Despite the fact that you, your best friend or your dad (or all three) are probably on some form of online dating site, Pew research released yesterday found that 21 percent of people still find online dating "desperate." This is even true for 13 percent of people who online date. This would seem like bad news (unless you're one of the many who use and hate Facebook), and Slate's Amanda Hess declared it the death of the traditional dating site. She cited the rise of Tinder, a location-based app that's simpler than OkCupid and requires daters to sign in through Facebook.
It's telling, though, that Hess believes dating sites will be supplanted not by a return to older models (running into people at parties and asking if they like hummus, say), but by "the full integration of the Internet into our romantic lives," a time when "we will feel less incentivized to segregate our online romantic dealings from our digital business connections and social spaces." Basically, no matter what it looks like, humans are going to continue doing a lot of their dating on the Internet, and that gives whoever administers Internet dating enormous power.
As sociologist Michael Rosenfeld has noted, our parents used to have a lot of influence over whom we dated and married. That influence has dwindled, replaced in part by colleges and friends and social groups and the kind of serendipity endlessly chronicled in romantic comedies. Some of online dating's biggest critics imagine a time when all meets were cute, and while it's not true that we were all tripping over our intendeds' dog leashes before the advent of OkCupid, it is true that for a time people relied on a more cobbled-together series of possible-love-connection venues.
But what's interesting about online dating, whether it looks more like OkCupid or more like Tinder, is that it has the potential to be a lot more managed, and a lot more top-down, than its real-world alternatives. If the landscape of parental influence gave way to a landscape of disorganized partygoing and drink-having, then the new landscape of services that bring people together based on certain rules and algorithms looks almost ... parental.
Some dating sites grill potential partners about their intentions just like parents used to. And even the more laid-back ones have the potential to be more controlled -- and possibly controlling -- than running into someone on the street.
Maybe the future of fully social-networked online dating will be just as decentralized and scattershot as a bar scene. Then again, the most successful dating services tend to be the ones with the most users -- and between a world of a bunch of tiny social networks and a world of big, huge powerful ones, I know which one the V.C. money's behind.
Which means that a few online dating networks -- whether linked up to our existing social networks or not -- are going to have a lot of influence over how human mating works. They may not choose mates for us the way parents sometimes used to, but they'll have an influence over how we choose.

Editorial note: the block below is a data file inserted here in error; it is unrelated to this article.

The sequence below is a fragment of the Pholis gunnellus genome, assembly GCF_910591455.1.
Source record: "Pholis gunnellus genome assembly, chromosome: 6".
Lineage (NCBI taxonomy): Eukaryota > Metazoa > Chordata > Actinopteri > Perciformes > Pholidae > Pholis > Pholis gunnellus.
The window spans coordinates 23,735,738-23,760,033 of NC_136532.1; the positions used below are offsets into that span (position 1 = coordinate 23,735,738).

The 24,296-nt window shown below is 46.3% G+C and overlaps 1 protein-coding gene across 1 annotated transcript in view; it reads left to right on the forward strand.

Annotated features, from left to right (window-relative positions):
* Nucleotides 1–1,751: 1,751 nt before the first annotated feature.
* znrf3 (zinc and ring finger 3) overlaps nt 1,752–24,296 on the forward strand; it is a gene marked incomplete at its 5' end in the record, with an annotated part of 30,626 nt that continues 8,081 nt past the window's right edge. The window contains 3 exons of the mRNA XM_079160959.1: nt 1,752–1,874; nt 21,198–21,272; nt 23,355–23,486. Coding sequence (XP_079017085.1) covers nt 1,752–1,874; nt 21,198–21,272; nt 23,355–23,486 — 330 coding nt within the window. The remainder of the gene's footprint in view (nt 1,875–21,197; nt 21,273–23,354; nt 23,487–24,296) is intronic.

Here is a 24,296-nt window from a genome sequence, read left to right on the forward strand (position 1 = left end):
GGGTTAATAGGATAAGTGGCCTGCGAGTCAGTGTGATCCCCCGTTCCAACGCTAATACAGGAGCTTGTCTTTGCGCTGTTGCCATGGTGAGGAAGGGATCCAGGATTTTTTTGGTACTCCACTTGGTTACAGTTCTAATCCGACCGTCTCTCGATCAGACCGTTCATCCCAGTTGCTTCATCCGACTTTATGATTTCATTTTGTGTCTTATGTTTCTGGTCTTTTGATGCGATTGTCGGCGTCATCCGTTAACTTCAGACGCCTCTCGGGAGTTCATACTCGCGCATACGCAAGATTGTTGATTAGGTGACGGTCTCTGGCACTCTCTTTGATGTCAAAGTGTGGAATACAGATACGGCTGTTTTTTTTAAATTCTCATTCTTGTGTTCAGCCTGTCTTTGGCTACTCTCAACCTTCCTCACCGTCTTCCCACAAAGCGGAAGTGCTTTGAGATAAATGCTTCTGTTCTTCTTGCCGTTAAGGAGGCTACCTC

Take OkC's recent move to allow users to "filter" their matches by body type. For an extra fee, you can now see only matches who describe themselves as "skinny" or "curvy" or one of around 10 other types. "People have strong preferences on body type," co-founder Sam Yagan told the "Today" show. "We might as well just let them admit that and save everyone some time."
Plenty of people do have such preferences, and certainly they do a kind of "filtering" in real life. But online (and I'm far from the first to point this out), a filter might mean you never see people who don't match your criteria. You don't have the opportunity to decide if a certain person is the exception to your self-imposed rule, because all such people are effectively dead to you (and, significantly, the body type descriptions you can choose among are dictated by the site itself).
Tinder, as Hess notes, is a lot more streamlined than OkCupid, but this spring it did allow users to filter by age. And the service is, in itself, a filter -- you only see people near you who have decided to sign on to this particular app at this particular time (and who have agreed to interact in the particular style the app supports).
Inevitably, dating sites that give users any choices at all are going to reinforce certain ideas about what qualities matter. Should we care about weight? Age? Income? Astrological sign? People have certain preconceived opinions about all of these things, but a big enough dating service certainly has the power to influence those opinions, or even change them. We don't just create culture, culture creates us -- and dating sites are already a powerful culture unto themselves.
I'm not a Luddite -- I am in fact a big proponent of online dating. I'm a big enough fan, and know enough big enough fans, to think it's here to stay -- and that this confers upon its corporate stewards certain responsibilities. Yagan et al. may be giving their customers what they want, but they're also shaping what their customers want, and anything they do affects not just their bottom line but also how countless users experience coupling -- how safe they feel, how accepted, how open they are to people they might not otherwise consider, how they treat and think about people out in the real world. They're not just neutral meeting places where single people bring their own biases and desires. They're managed services that can influence those biases and desires.
Like it or not, dating sites are in loco parentis now. They should behave accordingly.